The Japan Aerospace Exploration Agency (JAXA) has successfully launched a lunar exploration craft into space aboard a domestically produced rocket, hoping to reach the Moon by next February.
An H-IIA rocket took off from Japan’s Tanegashima Space Center on Thursday, releasing the Smart Lander for Investigating Moon (SLIM) for its several-month voyage to the lunar surface, according to JAXA.
Though the $100 million mission got off to a rocky start, with three postponements last month due to poor weather, JAXA noted that the rocket “flew as planned” during Thursday’s launch.
The space agency says it plans to make a “pinpoint landing” with the SLIM, aiming to be within 100 meters of its target site – earning it the nickname “Moon sniper.” JAXA noted the mission would provide valuable data and experience for future space exploration, including landings on “resource-scarce planets.”
“By creating the SLIM lander, humans will make a qualitative shift towards being able to land where we want and not just where it is easy to land, as had been the case before,” JAXA said in a mission description.
Should all go according to plan, the robotic SLIM lander will follow a long, fuel-efficient path before touching down inside the Shioli impact crater, a nearly 1,000-foot wide basin located on the near side of the Moon. The craft carries a number of sensors and other gear, including several small probes that will help to monitor the condition of the landing site.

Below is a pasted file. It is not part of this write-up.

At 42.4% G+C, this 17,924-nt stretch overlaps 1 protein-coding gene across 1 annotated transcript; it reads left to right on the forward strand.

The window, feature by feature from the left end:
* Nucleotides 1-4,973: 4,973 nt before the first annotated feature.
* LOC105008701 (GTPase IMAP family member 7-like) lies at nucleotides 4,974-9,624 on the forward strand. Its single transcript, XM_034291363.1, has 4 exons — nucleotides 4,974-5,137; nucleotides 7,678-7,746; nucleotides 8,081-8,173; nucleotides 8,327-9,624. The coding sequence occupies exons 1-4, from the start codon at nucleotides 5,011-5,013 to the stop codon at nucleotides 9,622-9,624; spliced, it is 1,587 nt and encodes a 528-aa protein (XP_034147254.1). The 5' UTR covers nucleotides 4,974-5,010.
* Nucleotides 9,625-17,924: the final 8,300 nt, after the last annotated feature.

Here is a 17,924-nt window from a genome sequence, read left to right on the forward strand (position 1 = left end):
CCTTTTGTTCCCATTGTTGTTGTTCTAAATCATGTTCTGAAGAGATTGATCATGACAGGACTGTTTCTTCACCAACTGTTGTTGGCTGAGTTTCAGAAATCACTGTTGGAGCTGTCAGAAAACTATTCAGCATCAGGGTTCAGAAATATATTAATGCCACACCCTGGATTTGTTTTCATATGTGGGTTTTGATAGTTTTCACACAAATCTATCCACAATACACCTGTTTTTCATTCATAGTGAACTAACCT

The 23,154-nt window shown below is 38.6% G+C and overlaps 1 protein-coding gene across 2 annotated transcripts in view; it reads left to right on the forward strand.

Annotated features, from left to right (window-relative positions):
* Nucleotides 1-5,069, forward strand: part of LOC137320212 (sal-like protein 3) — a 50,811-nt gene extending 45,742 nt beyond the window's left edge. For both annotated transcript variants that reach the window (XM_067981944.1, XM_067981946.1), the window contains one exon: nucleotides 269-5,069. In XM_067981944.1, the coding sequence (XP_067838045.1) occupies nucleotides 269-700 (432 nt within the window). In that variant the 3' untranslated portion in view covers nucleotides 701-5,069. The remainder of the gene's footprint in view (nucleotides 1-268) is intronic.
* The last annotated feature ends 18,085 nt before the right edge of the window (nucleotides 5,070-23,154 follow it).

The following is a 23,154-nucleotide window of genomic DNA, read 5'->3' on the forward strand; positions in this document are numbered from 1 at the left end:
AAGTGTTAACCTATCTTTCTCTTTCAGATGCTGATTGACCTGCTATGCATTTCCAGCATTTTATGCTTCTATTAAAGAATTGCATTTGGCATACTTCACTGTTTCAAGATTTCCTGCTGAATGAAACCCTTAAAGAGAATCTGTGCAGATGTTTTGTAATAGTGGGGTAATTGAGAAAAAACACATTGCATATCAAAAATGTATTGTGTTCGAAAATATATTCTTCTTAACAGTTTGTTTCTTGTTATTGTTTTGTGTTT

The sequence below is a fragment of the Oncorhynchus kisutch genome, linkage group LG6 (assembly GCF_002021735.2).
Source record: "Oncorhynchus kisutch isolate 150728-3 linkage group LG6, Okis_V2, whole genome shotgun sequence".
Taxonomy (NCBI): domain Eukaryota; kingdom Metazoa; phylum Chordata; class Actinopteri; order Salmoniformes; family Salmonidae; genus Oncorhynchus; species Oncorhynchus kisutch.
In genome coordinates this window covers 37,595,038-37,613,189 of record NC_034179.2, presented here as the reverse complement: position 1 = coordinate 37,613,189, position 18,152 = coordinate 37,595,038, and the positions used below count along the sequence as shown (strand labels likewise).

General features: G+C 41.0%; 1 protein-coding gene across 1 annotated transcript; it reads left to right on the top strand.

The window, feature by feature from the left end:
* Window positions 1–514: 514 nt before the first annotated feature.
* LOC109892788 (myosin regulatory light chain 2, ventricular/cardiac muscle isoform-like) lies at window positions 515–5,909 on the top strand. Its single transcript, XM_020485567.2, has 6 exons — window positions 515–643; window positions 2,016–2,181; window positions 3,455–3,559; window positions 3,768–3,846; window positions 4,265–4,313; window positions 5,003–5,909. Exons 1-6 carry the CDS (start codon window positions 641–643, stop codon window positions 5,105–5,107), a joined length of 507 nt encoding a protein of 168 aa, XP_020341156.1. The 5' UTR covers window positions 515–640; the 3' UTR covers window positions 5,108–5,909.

In addition to the lander, the same H-IIA rocket also carried the X-Ray Imaging and Spectroscopy Mission, or XRISM, a space telescope jointly developed by JAXA, NASA and the European Space Agency. Researchers hope the instrument will lead to breakthroughs in the field of X-ray astronomy, potentially shedding new light on the structure of the early universe, the formation of galaxies and the nature of dark matter, among other things.
The successful launch follows two other failed lunar landing attempts by Japan over the last year, with JAXA losing contact with one craft last November, while another crashed down on the Moon in April.
The feat also comes after India’s maiden voyage to the lunar surface in late August – making it the fourth country to ever perform a landing – as well as an unsuccessful attempt by Moscow’s Luna-25 mission. Russia’s space agency, Roscosmos, said the landing failed due to a technical glitch with the engine of the craft, but went on to voice hopes for future Moon missions.